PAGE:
The manufacture of the fibreglass sphere in Halifax was the culmination of the project first proposed by James Turrell in 1969 with Robert Irwin and Ed Wortz for Expo 70 and at LACMA. Here’s an excellent précis by William Poundstone from Blouin Artinfo; interestingly, no mention of the first actual manifestation of the first full body Ganzfeld sphere at Dean Clough in ’93.

This version was exhibited at the ICA in 1996 and then found itself in the hands of Larry Gagosian (at least one of these works by Turrell was exhibited at Gagosian in London in 2010). Another version appears to have been constructed at the National Sculpture Factory in Cork, again in 1996. The lovely assistants you see in my image from 1993 are Jo McGonigal, not, it appears, an associate lecturer at Manchester Metropolitan University (and still, I hope, an artist) and Chris Sacker, who is definitely still an artist.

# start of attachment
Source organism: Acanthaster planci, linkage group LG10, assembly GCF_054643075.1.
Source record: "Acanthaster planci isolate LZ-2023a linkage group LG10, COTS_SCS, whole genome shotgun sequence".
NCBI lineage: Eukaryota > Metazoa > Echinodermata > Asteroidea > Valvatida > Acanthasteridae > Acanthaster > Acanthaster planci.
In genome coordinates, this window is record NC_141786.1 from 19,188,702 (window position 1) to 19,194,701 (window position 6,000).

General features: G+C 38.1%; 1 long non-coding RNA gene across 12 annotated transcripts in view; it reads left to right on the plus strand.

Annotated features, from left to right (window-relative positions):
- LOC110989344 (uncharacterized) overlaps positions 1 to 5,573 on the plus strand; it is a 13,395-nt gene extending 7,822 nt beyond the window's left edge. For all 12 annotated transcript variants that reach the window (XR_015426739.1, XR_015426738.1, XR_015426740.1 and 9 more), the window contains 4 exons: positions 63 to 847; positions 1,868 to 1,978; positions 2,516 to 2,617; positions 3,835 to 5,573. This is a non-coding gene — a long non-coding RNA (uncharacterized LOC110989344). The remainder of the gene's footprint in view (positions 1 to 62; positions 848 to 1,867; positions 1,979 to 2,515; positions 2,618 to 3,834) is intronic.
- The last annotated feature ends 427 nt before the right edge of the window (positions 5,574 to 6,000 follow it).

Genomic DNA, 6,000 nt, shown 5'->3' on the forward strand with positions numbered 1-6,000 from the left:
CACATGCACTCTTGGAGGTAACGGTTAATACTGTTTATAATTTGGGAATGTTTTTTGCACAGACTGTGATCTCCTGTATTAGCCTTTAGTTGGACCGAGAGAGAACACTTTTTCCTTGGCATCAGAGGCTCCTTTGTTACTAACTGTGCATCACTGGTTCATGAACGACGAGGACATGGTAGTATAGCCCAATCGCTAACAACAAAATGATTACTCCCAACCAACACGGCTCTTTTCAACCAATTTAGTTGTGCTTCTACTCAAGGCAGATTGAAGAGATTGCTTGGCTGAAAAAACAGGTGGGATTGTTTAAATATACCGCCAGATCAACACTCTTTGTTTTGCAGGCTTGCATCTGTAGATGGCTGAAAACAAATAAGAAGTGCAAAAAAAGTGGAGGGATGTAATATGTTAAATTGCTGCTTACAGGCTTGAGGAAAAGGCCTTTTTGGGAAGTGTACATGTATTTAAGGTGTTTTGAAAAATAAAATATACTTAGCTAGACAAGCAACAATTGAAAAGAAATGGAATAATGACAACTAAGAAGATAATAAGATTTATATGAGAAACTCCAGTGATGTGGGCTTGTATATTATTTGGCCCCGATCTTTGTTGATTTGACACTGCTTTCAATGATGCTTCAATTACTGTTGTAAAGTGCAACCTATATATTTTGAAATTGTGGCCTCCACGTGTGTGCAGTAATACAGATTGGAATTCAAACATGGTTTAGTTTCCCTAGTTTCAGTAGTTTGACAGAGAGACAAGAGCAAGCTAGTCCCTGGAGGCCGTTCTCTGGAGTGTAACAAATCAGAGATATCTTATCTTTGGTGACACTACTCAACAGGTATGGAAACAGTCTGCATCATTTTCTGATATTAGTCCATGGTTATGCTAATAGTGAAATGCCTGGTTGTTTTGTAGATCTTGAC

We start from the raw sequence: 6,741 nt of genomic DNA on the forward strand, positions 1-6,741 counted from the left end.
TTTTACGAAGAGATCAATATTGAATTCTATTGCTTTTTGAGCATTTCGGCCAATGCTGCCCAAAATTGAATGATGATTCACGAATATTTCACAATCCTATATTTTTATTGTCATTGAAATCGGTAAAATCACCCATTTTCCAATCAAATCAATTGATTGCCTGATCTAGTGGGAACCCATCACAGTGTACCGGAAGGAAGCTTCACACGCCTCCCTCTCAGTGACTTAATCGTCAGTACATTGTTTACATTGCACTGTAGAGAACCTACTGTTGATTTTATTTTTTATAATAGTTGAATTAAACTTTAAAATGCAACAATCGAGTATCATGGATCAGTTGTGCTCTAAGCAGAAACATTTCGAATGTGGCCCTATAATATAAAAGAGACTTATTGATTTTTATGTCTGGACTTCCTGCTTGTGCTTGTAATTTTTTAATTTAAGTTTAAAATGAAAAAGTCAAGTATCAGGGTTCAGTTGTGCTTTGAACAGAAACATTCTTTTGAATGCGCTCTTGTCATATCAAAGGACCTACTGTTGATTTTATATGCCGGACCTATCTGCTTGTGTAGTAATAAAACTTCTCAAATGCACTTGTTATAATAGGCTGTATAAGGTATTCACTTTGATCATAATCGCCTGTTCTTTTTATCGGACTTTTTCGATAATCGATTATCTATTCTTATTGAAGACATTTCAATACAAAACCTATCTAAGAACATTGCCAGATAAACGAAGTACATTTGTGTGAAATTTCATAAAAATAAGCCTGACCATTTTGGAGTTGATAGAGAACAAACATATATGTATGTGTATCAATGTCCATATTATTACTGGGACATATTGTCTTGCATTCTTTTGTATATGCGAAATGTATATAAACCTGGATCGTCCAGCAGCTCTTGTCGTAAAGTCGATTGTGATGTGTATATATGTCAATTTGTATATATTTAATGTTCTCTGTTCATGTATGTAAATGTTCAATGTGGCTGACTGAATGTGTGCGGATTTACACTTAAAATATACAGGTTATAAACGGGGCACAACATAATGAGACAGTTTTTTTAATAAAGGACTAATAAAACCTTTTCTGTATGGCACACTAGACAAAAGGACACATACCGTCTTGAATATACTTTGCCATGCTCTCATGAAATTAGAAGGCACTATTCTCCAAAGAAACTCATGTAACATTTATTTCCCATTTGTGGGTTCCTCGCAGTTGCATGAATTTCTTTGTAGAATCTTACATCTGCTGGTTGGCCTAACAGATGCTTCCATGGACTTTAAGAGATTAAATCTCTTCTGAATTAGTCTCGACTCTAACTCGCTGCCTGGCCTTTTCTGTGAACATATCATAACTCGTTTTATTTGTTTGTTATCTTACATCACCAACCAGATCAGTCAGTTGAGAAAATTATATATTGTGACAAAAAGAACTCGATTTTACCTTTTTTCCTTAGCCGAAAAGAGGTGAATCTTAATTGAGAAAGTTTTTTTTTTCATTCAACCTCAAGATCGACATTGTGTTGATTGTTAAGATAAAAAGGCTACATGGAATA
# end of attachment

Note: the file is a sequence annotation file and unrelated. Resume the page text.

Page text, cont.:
A Ganzfeld (Ger. ‘entire field’) sphere is an enclosed spherical space, lit to eliminate any visual graduation or distance reference. When inside the sphere (originally proposed as table tennis balls, cut in half, and placed over each eye), the physical act of seeing is settling on an effective nothing; the eye has only a void on which to rest. Like William Hurt in Ken Russell’s Altered States, the mind potentially enters into a state where it can only start to perceive itself; past, present and future are revealed. The viewer starts to see only what the eye is not what it sees. Gazing back into the past, maybe this was only a dream?

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This Week’s Puzzler

 

CORINUM MUSEUM CIRENCESTERRoman acrostic or word square scratched on wall plaster and containing a secret Christian message